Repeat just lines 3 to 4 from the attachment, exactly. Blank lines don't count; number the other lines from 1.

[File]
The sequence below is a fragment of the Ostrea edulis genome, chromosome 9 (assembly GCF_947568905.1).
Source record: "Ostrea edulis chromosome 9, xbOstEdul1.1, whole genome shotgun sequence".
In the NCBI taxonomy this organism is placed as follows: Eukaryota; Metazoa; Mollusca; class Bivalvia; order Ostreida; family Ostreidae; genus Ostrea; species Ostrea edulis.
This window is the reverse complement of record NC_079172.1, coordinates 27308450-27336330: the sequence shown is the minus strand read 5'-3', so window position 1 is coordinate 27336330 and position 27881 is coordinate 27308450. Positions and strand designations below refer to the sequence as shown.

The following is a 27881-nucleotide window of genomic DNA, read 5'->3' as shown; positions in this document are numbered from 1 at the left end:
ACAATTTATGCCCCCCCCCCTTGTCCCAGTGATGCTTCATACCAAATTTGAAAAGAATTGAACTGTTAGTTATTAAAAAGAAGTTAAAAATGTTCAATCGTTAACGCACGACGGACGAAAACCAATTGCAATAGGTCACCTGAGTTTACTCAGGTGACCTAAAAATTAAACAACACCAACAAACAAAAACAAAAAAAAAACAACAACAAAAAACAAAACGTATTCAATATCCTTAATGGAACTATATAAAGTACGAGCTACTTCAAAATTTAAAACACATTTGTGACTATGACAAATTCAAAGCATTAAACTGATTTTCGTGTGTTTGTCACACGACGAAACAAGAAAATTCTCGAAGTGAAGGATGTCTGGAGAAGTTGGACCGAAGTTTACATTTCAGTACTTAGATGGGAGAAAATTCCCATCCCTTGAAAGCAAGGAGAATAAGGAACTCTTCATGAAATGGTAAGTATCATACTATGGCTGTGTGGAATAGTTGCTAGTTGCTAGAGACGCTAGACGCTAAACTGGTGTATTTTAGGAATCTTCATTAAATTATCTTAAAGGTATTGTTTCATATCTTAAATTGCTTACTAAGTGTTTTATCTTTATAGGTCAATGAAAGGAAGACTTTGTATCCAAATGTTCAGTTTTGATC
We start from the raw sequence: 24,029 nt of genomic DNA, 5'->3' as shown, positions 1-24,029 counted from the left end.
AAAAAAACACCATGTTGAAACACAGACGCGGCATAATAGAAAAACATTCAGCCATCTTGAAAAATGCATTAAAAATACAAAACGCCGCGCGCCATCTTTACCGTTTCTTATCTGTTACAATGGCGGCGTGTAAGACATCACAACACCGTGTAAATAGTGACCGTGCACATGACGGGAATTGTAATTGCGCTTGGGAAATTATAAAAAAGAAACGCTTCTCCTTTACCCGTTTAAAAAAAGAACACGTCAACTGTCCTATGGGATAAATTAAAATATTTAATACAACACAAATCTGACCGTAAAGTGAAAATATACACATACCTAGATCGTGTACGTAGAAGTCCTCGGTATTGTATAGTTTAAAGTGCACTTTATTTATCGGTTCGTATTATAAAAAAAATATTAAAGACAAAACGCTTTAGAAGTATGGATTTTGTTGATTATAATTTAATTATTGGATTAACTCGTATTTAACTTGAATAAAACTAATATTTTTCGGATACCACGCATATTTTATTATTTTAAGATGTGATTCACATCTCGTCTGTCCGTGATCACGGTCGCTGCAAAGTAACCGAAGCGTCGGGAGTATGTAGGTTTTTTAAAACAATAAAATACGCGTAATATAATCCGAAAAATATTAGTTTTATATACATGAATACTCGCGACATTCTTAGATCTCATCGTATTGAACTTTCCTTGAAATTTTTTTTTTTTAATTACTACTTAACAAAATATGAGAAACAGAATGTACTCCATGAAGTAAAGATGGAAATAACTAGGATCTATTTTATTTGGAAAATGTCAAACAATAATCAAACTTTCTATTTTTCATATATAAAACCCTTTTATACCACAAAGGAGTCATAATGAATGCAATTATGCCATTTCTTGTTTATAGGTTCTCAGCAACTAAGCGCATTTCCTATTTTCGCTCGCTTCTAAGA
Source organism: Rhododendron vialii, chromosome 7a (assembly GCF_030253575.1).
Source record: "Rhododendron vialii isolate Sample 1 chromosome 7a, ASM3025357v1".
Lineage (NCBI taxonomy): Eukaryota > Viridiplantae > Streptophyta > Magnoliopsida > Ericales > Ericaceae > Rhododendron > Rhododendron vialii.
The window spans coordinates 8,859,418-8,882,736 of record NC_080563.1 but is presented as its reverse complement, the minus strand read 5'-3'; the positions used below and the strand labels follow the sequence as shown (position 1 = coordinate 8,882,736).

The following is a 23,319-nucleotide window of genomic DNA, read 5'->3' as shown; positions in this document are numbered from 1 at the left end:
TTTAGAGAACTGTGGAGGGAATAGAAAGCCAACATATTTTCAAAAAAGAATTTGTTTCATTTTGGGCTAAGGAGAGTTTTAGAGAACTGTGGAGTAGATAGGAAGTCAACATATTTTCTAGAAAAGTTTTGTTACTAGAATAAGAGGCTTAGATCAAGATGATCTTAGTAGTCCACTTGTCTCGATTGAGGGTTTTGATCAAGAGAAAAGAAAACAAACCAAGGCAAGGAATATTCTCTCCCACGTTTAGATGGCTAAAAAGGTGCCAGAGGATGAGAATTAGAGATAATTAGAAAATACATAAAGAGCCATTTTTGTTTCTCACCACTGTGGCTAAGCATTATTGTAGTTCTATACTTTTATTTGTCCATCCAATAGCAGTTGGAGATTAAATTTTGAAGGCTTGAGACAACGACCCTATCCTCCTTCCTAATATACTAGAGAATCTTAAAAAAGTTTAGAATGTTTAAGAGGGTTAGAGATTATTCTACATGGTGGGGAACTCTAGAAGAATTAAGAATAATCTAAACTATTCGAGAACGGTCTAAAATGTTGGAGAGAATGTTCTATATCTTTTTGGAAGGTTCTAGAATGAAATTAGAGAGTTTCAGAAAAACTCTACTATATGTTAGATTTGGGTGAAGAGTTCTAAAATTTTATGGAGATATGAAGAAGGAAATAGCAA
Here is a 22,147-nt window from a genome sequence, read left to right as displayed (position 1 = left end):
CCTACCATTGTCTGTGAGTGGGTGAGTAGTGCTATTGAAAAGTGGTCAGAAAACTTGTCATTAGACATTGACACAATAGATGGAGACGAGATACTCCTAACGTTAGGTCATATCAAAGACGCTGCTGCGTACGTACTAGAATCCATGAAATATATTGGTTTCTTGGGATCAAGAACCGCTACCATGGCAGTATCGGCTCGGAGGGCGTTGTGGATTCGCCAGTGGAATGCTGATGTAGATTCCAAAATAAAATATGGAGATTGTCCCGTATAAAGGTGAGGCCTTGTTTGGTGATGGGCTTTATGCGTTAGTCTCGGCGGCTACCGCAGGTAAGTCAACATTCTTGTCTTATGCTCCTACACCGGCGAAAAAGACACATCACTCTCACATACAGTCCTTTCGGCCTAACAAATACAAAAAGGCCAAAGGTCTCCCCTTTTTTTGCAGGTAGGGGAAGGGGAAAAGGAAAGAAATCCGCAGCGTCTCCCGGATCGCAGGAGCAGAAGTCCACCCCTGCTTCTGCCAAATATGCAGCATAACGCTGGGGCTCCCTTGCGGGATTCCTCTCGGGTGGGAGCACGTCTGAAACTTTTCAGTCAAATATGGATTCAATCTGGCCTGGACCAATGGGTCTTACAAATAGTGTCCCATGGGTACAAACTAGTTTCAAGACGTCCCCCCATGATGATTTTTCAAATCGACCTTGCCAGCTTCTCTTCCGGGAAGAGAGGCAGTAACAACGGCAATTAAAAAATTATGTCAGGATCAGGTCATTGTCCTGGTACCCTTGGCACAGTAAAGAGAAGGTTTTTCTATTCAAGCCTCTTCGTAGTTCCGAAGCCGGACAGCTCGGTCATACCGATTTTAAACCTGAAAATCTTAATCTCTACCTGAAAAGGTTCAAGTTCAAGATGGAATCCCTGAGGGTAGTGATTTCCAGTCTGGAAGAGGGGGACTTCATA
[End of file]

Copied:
In the NCBI taxonomy this organism is placed as follows: Eukaryota; Metazoa; Mollusca; class Bivalvia; order Ostreida; family Ostreidae; genus Ostrea; species Ostrea edulis.
This window is the reverse complement of record NC_079172.1, coordinates 27308450-27336330: the sequence shown is the minus strand read 5'-3', so window position 1 is coordinate 27336330 and position 27881 is coordinate 27308450. Positions and strand designations below refer to the sequence as shown.